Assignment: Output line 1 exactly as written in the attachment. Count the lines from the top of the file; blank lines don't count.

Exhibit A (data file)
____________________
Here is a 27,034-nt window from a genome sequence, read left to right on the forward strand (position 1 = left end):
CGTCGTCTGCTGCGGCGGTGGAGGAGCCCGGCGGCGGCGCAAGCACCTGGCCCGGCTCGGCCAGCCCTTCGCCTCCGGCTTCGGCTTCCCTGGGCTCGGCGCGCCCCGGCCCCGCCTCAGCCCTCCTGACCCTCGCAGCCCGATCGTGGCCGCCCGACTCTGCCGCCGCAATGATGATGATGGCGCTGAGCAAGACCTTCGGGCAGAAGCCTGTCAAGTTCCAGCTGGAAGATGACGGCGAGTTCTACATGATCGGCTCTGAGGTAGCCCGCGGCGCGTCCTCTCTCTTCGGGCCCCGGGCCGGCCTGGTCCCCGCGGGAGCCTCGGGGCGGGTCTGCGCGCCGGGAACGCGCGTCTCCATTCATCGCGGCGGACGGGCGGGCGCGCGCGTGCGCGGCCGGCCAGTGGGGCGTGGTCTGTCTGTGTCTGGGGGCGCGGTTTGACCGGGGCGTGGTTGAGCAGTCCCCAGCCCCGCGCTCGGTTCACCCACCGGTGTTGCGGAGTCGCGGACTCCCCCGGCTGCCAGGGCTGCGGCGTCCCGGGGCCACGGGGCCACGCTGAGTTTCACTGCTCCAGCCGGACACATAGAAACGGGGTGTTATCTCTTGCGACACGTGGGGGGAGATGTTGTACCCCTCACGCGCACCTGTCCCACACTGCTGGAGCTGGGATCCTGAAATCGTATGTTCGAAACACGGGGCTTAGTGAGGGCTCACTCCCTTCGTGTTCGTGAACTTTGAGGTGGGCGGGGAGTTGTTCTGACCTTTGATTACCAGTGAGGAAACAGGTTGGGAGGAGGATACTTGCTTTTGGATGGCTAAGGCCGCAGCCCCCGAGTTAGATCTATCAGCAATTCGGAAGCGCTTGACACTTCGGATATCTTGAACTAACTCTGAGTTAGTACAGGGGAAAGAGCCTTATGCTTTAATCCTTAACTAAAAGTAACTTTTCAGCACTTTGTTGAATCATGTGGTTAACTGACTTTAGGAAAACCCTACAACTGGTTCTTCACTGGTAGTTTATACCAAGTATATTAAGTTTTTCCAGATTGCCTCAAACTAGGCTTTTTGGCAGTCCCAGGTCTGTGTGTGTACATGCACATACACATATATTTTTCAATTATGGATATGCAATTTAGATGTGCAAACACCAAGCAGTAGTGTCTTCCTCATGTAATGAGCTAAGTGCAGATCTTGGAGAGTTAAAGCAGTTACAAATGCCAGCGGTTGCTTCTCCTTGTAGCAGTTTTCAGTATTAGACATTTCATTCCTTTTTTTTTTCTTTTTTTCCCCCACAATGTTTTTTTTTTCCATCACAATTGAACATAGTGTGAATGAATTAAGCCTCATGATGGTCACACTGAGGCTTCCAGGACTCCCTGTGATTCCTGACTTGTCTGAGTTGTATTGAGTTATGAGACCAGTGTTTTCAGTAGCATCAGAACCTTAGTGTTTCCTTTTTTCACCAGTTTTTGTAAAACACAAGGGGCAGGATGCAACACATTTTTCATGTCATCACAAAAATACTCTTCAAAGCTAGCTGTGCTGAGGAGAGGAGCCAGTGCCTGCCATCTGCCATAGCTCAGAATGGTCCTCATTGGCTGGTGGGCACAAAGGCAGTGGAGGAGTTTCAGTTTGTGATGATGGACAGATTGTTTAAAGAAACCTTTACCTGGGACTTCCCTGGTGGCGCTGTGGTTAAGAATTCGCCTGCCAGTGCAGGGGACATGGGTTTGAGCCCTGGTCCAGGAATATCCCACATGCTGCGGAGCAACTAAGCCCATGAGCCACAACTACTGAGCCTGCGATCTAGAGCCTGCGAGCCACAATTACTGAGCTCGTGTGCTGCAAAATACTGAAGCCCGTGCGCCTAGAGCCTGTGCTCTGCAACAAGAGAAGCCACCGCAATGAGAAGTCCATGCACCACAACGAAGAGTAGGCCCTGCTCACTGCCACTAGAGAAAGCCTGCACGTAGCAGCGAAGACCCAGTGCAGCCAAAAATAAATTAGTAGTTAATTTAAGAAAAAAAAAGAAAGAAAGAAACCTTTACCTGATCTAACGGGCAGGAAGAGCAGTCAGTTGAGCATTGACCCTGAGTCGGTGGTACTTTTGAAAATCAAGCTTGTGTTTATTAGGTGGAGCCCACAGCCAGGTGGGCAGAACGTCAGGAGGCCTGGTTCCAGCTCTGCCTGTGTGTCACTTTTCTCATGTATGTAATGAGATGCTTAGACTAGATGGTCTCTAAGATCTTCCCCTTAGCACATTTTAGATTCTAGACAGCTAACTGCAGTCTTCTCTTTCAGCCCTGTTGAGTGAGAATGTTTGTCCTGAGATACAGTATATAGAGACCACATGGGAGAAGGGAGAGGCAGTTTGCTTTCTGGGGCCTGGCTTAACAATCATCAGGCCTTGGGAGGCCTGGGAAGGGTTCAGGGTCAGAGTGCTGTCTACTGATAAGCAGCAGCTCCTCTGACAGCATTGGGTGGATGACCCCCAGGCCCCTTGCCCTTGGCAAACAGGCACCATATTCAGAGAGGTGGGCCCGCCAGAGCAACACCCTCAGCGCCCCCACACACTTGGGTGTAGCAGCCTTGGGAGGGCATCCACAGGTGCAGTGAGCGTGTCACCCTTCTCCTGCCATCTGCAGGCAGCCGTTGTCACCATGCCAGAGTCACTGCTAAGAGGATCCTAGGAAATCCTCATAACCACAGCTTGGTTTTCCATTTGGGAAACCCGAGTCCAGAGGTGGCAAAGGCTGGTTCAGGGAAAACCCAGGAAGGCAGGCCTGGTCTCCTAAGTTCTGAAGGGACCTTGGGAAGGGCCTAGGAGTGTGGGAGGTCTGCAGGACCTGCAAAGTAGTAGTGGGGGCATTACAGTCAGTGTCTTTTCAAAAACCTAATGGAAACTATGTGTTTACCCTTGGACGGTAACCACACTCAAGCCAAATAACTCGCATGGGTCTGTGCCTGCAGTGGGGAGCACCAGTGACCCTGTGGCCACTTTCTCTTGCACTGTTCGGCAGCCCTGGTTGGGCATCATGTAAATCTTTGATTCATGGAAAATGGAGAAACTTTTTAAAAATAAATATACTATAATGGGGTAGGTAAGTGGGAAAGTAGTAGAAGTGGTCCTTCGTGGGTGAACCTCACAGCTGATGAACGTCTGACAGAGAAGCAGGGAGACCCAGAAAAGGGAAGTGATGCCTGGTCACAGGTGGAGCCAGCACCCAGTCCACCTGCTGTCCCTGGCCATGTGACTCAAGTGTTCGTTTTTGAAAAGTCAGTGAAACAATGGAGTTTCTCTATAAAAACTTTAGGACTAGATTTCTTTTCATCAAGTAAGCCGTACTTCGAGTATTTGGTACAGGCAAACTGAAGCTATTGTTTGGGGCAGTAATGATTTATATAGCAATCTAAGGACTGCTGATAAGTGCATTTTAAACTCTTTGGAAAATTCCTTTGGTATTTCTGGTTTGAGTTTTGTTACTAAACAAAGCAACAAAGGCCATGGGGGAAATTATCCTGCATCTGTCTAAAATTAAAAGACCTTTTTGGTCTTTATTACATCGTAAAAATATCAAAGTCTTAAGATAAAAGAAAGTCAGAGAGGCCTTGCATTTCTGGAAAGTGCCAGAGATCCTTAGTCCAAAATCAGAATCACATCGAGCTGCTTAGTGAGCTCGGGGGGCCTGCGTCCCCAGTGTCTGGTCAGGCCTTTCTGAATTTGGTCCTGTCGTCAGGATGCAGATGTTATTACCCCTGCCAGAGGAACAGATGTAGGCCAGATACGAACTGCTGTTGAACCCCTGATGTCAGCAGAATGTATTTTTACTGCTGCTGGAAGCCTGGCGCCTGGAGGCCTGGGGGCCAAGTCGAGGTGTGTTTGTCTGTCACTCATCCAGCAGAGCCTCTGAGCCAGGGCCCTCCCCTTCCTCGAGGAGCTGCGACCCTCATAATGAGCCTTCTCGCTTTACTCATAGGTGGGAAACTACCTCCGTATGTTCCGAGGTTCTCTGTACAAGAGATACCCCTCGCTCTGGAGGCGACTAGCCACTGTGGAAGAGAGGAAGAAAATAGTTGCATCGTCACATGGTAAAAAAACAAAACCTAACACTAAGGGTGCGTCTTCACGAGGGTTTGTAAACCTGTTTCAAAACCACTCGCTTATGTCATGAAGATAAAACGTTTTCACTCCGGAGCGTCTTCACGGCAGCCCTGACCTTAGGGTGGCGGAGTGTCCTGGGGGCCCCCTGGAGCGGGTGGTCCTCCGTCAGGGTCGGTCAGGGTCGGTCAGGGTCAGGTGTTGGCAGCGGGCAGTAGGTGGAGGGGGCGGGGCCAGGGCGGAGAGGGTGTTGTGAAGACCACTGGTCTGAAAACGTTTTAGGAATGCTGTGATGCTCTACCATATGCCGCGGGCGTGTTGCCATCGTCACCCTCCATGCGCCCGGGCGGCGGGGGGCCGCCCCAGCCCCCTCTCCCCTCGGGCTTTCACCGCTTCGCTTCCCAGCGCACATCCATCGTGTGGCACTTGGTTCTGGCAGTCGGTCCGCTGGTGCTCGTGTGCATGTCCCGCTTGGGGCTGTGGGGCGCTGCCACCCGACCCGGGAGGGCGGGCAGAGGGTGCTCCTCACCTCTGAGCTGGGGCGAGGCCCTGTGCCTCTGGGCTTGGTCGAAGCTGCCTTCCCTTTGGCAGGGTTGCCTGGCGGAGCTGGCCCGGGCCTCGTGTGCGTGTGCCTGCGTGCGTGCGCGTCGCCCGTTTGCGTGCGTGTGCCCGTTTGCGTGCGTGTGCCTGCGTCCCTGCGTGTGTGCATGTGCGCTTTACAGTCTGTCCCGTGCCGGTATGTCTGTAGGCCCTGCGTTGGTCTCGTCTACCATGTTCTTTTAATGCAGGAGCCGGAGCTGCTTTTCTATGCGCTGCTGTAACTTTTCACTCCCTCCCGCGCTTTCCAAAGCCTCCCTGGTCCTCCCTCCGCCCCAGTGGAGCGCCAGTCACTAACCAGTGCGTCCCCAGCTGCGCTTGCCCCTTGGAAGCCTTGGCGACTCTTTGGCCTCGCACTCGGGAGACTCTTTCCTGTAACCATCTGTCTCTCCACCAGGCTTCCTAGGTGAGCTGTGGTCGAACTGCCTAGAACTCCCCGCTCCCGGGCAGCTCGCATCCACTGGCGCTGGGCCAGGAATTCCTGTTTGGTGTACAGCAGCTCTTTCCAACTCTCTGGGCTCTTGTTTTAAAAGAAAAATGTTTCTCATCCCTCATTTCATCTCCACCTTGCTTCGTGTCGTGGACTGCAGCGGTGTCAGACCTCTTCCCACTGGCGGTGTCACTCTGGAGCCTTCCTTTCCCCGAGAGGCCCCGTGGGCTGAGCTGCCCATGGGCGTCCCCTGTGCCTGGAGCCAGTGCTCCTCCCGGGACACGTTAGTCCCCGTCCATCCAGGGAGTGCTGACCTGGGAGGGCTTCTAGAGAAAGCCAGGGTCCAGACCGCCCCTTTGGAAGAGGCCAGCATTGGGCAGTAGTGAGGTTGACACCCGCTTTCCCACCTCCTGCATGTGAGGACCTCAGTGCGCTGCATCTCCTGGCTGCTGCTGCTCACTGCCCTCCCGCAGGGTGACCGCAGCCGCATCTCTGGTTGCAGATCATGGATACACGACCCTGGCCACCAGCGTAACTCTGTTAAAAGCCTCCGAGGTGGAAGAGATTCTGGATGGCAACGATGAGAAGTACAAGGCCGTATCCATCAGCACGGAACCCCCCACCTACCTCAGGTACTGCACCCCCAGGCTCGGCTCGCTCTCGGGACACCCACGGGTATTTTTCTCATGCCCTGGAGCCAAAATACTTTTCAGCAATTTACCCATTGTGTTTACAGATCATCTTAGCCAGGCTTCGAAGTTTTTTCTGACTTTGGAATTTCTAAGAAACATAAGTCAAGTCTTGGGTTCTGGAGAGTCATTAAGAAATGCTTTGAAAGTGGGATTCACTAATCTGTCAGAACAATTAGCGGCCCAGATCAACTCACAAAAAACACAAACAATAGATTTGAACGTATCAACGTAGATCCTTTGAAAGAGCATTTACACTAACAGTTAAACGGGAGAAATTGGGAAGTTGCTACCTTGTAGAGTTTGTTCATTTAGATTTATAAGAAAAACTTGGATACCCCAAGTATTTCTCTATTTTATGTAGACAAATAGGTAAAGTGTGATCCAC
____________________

Here is a 27,034-nt window from a genome sequence, read left to right on the forward strand (position 1 = left end):